Robin’s Newsletter #238

8 January 2023. Volume 6, Issue 2
Details of 200 million Twitter users posted online. Cracking 2048-bit RSA encryption. Turla co-opting old malware.
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This week

Account details for 200 million Twitter users posted online

  • A dataset containing the usernames and email addresses of 200 million Twitter accounts is being circulated online. Twitter is yet to comment on the situation. The data may have been taken during a previous incident.
  • The data is consistent with being stolen through an API vulnerability present from June 2021 through January 2022. The issue allowed attackers to iterate through, submitting contact information and receiving the matching user accounts for email addresses and telephone numbers.
  • Troy Hunt, who runs the HaveIBeenPwnd service, said it was the first ‘seven-figure’ breach notification he has sent, affecting over 1 million of his 4.4 million breach notification subscribers.

“…because so much of this was already out there, I don’t think this is going to be an incident that has a long tail in terms of impact. But it may de-anonymize people.” — Troy Hunt, HaveIBeenPwnd.

  • It’s the de-anonymisation that will be of greatest concern, and potential harm, to users. Twitter has previously acknowledged this risk as a result of the API vulnerability.,

Chinese researchers say they can break 2048-bit RSA encryption

  • A paper published by 24 Chinese researchers hypothesises that they may be able to break 2048-bit RSA encryption with a 372-qubit quantum computer; however, the paper hasn’t been peer-reviewed (or classified by the Chinese government!) and doesn’t describe how methods for overcoming scaling issues. Previous estimates suggested 20 million qubits would be necessary, while IBM’s Osprey quantum computer is a 433-qubit machine.

Turla is co-opting old malware for its campaigns, says Mandiant 

  • Mandiant says that the Russian-linked Turla group has registered old domains and used a decade-old version of the Andromeda malware to hide its campaign against Ukrainian targets.

Cybercriminals stole $272 million from Ray-Ban-manufacturer in 2019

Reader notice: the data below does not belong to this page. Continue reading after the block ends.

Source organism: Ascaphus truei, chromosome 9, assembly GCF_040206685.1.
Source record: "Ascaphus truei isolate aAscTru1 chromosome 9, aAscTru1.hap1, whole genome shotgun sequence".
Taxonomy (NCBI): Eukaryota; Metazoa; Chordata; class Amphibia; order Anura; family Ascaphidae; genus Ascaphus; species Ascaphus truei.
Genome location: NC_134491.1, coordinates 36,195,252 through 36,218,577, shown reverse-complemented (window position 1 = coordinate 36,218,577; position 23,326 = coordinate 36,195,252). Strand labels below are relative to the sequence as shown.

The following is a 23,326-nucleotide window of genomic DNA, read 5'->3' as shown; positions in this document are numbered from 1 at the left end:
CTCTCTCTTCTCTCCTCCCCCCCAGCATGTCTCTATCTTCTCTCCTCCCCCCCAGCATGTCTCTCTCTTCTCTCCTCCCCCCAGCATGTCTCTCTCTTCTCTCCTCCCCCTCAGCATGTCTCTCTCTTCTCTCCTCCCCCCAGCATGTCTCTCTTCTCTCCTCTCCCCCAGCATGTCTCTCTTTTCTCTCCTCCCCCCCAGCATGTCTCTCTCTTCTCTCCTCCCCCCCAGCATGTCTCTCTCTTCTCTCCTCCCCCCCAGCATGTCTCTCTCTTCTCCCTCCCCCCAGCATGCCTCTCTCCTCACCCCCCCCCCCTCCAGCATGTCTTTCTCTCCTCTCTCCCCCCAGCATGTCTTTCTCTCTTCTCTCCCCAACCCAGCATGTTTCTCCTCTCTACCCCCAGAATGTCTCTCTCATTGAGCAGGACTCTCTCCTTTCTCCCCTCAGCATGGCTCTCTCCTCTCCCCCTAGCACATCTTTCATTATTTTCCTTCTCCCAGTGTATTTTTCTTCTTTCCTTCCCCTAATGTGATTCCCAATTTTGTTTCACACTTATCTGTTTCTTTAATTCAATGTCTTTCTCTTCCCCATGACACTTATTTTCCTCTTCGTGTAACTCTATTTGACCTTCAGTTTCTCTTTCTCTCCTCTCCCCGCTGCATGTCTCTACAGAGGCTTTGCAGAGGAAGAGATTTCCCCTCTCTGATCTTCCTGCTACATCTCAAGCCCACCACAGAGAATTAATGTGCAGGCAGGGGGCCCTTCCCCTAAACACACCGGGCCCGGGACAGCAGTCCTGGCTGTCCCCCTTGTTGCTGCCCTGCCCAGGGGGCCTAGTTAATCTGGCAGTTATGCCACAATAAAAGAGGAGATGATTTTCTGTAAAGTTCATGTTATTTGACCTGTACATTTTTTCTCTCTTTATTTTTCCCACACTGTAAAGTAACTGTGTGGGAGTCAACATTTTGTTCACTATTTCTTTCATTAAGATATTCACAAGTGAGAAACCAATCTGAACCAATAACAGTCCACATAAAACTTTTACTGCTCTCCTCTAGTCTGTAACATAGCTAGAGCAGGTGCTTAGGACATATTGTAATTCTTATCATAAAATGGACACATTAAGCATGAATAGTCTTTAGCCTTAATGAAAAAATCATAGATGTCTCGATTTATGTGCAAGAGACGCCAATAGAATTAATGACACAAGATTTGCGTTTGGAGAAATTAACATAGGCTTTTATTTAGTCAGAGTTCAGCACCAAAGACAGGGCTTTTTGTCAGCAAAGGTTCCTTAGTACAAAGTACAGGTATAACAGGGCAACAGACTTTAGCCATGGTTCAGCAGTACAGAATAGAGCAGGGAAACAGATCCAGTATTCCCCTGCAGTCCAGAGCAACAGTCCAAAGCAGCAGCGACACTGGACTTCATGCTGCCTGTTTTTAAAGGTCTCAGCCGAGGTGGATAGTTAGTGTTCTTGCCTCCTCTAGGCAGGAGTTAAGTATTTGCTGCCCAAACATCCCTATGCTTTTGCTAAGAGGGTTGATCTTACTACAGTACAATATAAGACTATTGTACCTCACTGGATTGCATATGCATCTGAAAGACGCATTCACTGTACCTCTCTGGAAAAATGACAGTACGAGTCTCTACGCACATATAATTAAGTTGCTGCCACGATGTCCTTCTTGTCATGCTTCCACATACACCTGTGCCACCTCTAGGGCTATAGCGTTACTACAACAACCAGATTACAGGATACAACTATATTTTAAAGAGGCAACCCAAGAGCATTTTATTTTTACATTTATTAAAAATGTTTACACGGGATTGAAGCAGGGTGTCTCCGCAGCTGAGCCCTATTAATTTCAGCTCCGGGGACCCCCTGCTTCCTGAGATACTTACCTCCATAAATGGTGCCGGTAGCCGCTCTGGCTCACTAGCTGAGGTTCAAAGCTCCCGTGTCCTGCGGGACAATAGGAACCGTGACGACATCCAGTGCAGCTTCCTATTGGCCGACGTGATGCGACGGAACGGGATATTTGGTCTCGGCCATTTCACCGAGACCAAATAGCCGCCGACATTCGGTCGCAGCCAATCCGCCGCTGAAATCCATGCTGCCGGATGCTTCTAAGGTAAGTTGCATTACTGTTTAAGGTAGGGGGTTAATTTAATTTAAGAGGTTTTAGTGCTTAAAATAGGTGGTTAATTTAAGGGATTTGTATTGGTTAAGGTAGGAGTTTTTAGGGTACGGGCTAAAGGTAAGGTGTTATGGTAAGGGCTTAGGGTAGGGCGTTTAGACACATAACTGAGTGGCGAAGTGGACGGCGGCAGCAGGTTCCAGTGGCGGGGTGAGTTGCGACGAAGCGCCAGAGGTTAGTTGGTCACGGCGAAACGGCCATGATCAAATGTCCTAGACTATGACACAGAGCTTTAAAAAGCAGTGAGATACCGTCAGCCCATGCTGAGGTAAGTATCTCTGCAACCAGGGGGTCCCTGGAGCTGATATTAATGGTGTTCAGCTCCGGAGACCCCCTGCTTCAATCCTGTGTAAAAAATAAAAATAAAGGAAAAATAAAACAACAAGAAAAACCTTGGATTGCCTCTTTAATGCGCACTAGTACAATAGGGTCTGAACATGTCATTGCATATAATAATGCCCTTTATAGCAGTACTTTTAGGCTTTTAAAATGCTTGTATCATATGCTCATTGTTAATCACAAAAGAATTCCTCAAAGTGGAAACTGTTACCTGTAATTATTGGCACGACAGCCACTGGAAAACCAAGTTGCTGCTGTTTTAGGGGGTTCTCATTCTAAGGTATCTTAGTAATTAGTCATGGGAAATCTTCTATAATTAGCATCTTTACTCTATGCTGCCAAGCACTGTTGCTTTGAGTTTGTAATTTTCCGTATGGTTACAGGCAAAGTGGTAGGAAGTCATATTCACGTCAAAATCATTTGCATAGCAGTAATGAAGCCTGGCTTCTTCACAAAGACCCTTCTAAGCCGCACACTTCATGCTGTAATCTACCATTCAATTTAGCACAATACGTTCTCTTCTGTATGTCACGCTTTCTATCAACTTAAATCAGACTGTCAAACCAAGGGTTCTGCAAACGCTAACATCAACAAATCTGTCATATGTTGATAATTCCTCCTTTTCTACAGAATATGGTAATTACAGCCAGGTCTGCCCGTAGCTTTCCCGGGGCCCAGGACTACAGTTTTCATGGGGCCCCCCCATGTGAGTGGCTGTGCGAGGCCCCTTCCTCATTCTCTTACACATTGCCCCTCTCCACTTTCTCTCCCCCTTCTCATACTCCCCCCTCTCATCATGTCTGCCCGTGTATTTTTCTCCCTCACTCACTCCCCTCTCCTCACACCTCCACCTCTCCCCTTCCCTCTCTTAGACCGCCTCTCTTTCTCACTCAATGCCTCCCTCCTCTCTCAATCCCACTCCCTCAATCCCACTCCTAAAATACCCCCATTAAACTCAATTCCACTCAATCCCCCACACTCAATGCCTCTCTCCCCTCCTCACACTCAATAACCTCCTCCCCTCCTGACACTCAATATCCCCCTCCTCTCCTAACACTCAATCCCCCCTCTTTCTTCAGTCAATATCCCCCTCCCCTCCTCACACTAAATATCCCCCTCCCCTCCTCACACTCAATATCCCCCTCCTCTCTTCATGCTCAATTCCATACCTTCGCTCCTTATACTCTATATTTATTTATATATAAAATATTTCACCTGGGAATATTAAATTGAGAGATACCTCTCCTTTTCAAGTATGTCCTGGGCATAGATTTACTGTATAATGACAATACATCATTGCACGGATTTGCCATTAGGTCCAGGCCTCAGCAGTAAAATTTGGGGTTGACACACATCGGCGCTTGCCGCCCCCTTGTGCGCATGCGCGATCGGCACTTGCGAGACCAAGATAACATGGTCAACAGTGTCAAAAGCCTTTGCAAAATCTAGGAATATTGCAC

• EMTC, the Thai manufacturing subsidiary of Ray-Ban sunglasses owner EssilorLuxottica, is being allowed to sue JP Morgan Chase Bank by a New York federal judge over $272 million of fraudulent transactions. EMTC says that JPM failed to notify it of accounts going overdrawn and allowing payments well in excess of its $10 million daily limit, while cybercriminals made 243 fraudulent payments in 2019. The bank says EMCT didn’t detect the fraud over the four months, questioning how they had failed to account for the missing quarter billion dollars. It seems there were process and financial control failures on both sides.

Police incorrectly arrest suspect after relying on facial recognition over height, weight

  • DeKalb County, Georgia Police arrested a Black man and held him in jail for a week, relying on an incorrect facial recognition match, even though the man was of a different height and weight to the suspect.

Interesting stats

Ransomware in the US public sector: 105 counties,  44 universities and colleges,  45 school districts, and  24 healthcare providers (operating 289 hospitals) were affected by ransomware in 2022, according to Emisoft and based on public statements. The real numbers may be higher.

Other newsy bits / in brief

Attacks, incidents & breaches

  • Cybercriminals stole the personal information of almost 269,752 patients in a cyberattack against Lake Charles Memorial Health System in October 2022. Hive ransomware group claimed responsibility for the data breach, which included contact and identity information but no medical records.
  • The Housing Authority of the City of Los Angeles (HACLA), which administer a budget of $1 billion and provide housing to 19,000 families, are being ransomed by LockBit ransomware group.
  • LockBit has also ‘formally apologised’ over an affiliate who targeted Toronto children’s hospital, SickKids, just before Christmas.
  • Pass interference: EA says a “data storage issue” corrupted save games of Madden NFL 23 who logged on to play over 28th-29th December, and that it doesn’t expect to recover 60% of the affected player save games.
  • Airline loyalty programme Flying Blue, whose members include KLM and Air France, is warning customers to change their passwords following a data breach. The potentially compromised data includes names, contact information, balances and transactions related to frequent flyer miles.
  • The Twitter accounts of *Piers Morgan, UK education secretary Gillian Keegan and Northern Ireland secretary Chris Heaton-Harris were taken over (PM), (GK), (CHH)
  • The Port of Lisbon suffered a cyberattack on Christmas Day though operational activity was not compromised.
  • Access tokens for Slack employees were stolen and used to gain access to private GitHub repositories. The company’s notification says the repositories did not contain or allow access to customer data.